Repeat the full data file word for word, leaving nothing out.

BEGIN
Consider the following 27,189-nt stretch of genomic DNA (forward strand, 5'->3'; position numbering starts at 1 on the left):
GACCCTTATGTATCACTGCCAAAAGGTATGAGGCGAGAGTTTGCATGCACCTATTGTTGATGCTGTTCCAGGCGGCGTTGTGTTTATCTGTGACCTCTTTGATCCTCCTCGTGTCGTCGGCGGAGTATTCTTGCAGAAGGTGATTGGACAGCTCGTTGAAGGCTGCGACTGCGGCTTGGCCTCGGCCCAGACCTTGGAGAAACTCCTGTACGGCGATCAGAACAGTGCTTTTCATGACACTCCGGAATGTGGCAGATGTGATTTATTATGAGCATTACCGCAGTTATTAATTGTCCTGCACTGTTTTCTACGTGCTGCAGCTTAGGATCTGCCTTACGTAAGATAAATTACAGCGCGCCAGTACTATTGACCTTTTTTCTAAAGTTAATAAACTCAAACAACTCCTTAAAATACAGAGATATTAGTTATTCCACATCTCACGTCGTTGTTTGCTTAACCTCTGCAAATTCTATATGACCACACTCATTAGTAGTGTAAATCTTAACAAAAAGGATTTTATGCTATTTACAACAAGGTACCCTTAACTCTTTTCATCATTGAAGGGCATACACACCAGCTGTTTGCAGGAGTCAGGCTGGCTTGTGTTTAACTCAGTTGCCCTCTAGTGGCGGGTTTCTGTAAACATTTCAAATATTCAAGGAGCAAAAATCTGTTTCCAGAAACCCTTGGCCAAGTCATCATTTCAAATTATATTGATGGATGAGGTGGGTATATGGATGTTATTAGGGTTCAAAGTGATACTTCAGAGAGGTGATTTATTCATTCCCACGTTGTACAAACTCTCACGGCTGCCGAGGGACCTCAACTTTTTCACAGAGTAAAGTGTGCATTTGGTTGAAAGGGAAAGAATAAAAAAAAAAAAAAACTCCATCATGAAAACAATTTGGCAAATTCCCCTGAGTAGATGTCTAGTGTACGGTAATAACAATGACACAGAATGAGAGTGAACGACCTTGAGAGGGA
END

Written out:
Consider the following 27,189-nt stretch of genomic DNA (forward strand, 5'->3'; position numbering starts at 1 on the left):
GACCCTTATGTATCACTGCCAAAAGGTATGAGGCGAGAGTTTGCATGCACCTATTGTTGATGCTGTTCCAGGCGGCGTTGTGTTTATCTGTGACCTCTTTGATCCTCCTCGTGTCGTCGGCGGAGTATTCTTGCAGAAGGTGATTGGACAGCTCGTTGAAGGCTGCGACTGCGGCTTGGCCTCGGCCCAGACCTTGGAGAAACTCCTGTACGGCGATCAGAACAGTGCTTTTCATGACACTCCGGAATGTGGCAGATGTGATTTATTATGAGCATTACCGCAGTTATTAATTGTCCTGCACTGTTTTCTACGTGCTGCAGCTTAGGATCTGCCTTACGTAAGATAAATTACAGCGCGCCAGTACTATTGACCTTTTTTCTAAAGTTAATAAACTCAAACAACTCCTTAAAATACAGAGATATTAGTTATTCCACATCTCACGTCGTTGTTTGCTTAACCTCTGCAAATTCTATATGACCACACTCATTAGTAGTGTAAATCTTAACAAAAAGGATTTTATGCTATTTACAACAAGGTACCCTTAACTCTTTTCATCATTGAAGGGCATACACACCAGCTGTTTGCAGGAGTCAGGCTGGCTTGTGTTTAACTCAGTTGCCCTCTAGTGGCGGGTTTCTGTAAACATTTCAAATATTCAAGGAGCAAAAATCTGTTTCCAGAAACCCTTGGCCAAGTCATCATTTCAAATTATATTGATGGATGAGGTGGGTATATGGATGTTATTAGGGTTCAAAGTGATACTTCAGAGAGGTGATTTATTCATTCCCACGTTGTACAAACTCTCACGGCTGCCGAGGGACCTCAACTTTTTCACAGAGTAAAGTGTGCATTTGGTTGAAAGGGAAAGAATAAAAAAAAAAAAAAACTCCATCATGAAAACAATTTGGCAAATTCCCCTGAGTAGATGTCTAGTGTACGGTAATAACAATGACACAGAATGAGAGTGAACGACCTTGAGAGGGA